Summer is here at last in England after a long, cold Spring so where better to enjoy the belated sunshine than in the, err, stifling atmosphere of a conference centre with no air conditioning?

Well, call me a masochist but I had a great time last week at Classifying Sex: Debating DSM-5, a two-day conference at Cambridge University. DSM, for the uninitiated, is the Diagnostic and Statistical Manual of Mental Disorders published by the American Psychiatric Association, routinely dubbed the bible of psychiatry, a description often criticised but one which captures the intensity of the religious warfare its various versions and interpretations provoke worldwide, not just in the United States. A quasi-religious aspect is evident, too, not just in the ferocity of debate but also in its labyrinthine theology: grasping what is at stake in all the rhetorical cut and thrust demands close attention to decades of scriptural exegesis since the first edition in 1952 up until the fifth edition launched in May this year. Hence the conference: nothing less than days of lectures from experts will suffice to get one’s head around it.

Speaking of mental disorders, the sanest response might be, why bother? Don’t the shrinks give minor-attracted people a tough enough time as it is, without breaking our heads trying to unravel their precise modes of oppression? Possibly, but that would be to miss an important point: psychiatry is not monolithic; not every oppressive initiative succeeds. A clear example of this is the defeat of the DSM-5 Paraphilias Subworkgroup’s proposal to include hebephilia as a mental disorder, an outcome with potentially huge implications for the lives of sex offenders in the U.S. diagnosed with hebephilia[i]. It could mean the difference between being released at the end of a sentence on the one hand and being confined in a “civil commitment” gulag on the other, with little prospect of ever being freed. The latter fate has increasingly been the desperate lot of those offenders designated paedophiles in recent times: they are supposed to stay behind bars until treatment renders them “safe”, with the Catch 22 that no current treatment can guarantee they will not reoffend, so they cannot get out.

A separate diagnosis along similar lines for hebephiles i.e. those preferentially attracted to early adolescents, as opposed to paedophiles with a pre-pubertal preference, would have drawn in a substantial proportion of the adult population and would have had the strange effect in the case of man-girl and woman-boy love of calling it a mental disorder to be preferentially attracted to a reproductively viable (after menarche or semenarche) early adolescent partner of the opposite sex. It is one thing to criminalise behaviours deemed socially undesirable, but quite another to say a person whose sexual desires are consistent with nature’s imperative to go forth and multiply is mentally disordered. Surely only an idiot would make such a proposal?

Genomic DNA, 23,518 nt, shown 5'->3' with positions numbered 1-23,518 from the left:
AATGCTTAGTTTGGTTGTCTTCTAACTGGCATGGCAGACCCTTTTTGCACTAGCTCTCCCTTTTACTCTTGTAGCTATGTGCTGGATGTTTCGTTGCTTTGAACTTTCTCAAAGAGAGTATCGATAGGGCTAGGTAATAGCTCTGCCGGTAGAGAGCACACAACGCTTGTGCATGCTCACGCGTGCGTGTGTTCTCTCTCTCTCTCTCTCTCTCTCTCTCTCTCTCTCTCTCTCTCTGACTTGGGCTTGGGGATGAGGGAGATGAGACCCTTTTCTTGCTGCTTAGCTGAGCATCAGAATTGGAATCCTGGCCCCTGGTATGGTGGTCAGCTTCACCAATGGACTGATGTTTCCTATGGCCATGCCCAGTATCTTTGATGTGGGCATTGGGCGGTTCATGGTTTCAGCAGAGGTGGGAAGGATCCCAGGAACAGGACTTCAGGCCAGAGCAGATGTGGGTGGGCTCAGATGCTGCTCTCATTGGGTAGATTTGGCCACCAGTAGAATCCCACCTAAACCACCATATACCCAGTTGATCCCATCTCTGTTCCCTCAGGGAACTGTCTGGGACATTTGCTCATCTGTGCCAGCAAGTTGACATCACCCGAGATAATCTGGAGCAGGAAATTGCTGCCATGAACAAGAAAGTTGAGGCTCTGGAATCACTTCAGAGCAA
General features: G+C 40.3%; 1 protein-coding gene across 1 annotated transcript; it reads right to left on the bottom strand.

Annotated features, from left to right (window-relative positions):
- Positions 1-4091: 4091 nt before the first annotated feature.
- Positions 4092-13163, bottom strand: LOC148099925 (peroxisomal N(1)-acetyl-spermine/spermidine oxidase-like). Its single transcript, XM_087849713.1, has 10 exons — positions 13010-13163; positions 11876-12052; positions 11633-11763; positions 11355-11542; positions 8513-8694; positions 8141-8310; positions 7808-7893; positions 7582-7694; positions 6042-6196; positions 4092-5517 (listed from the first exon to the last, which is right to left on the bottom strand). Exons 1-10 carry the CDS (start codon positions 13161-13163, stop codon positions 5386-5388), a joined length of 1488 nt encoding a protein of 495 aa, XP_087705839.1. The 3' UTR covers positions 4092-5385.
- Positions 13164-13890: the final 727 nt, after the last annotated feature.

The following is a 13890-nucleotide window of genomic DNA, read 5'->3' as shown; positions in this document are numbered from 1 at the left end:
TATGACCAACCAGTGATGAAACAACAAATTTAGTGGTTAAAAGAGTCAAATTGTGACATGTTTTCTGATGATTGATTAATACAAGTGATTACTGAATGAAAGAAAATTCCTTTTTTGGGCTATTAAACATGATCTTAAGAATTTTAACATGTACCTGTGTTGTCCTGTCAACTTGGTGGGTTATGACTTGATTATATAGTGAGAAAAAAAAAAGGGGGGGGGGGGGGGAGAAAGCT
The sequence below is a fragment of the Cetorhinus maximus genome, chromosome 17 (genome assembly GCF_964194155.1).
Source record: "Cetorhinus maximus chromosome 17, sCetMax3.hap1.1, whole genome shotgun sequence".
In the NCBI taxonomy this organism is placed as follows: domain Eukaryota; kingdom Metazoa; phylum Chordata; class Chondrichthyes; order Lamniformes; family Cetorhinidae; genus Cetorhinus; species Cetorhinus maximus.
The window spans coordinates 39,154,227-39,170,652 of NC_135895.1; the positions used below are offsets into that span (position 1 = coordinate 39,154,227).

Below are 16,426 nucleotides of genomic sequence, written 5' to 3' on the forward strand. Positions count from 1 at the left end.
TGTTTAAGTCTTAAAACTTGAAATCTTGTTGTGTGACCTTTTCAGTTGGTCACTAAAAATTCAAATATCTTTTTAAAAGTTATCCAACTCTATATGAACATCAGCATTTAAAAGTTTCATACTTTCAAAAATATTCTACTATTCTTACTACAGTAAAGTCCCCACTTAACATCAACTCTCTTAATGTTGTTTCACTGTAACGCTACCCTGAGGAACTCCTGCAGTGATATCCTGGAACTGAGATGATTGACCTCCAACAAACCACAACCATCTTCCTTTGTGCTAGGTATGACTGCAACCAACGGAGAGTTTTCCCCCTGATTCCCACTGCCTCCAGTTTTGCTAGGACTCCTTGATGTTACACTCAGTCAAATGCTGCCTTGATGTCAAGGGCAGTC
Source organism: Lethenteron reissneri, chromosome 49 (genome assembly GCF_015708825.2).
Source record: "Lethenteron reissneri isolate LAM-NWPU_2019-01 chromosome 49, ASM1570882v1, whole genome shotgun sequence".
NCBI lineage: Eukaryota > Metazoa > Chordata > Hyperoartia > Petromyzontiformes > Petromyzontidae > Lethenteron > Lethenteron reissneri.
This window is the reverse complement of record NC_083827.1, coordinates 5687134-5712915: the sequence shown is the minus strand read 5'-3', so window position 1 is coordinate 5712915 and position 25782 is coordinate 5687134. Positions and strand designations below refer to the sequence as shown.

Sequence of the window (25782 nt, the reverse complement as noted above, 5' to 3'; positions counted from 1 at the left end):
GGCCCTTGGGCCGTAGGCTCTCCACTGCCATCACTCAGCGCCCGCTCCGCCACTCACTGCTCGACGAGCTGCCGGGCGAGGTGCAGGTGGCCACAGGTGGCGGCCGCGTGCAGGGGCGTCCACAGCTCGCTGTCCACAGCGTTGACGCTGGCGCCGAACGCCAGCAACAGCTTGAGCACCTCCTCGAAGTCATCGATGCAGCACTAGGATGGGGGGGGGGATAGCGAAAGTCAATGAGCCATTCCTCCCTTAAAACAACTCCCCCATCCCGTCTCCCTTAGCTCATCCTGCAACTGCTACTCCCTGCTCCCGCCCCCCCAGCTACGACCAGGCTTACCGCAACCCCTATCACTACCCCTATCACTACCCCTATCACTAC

Wrong! Try genius instead. Ray Blanchard, perhaps best known for his brilliant and well supported theory that male sexual orientation is affected by fraternal birth order, was described at the conference by another DSM big cheese as “the smartest guy I know”. And one of Blanchard’s smart answers is that it may be true that a high proportion of men (OK, let’s say nearly all of them) find freshly nubile girls a turn-on (and the remainder get hot for young boys!) but the preference, for most, is a more fully mature physique: the truly curvaceous adult female form, with big breasts and butts, is what really does it for them, or the filled-out, muscular frame of a grown man. By contrast, those men whose preference is for pubescent girls (typically aged 11-14) are unlikely to have much reproductive success compared to those whose preference includes women in their twenties and beyond. Therefore, so the reasoning goes, the hebophile’s preference for 11-14 year olds is not what nature intended and accordingly in biological terms it points to a mental disorder.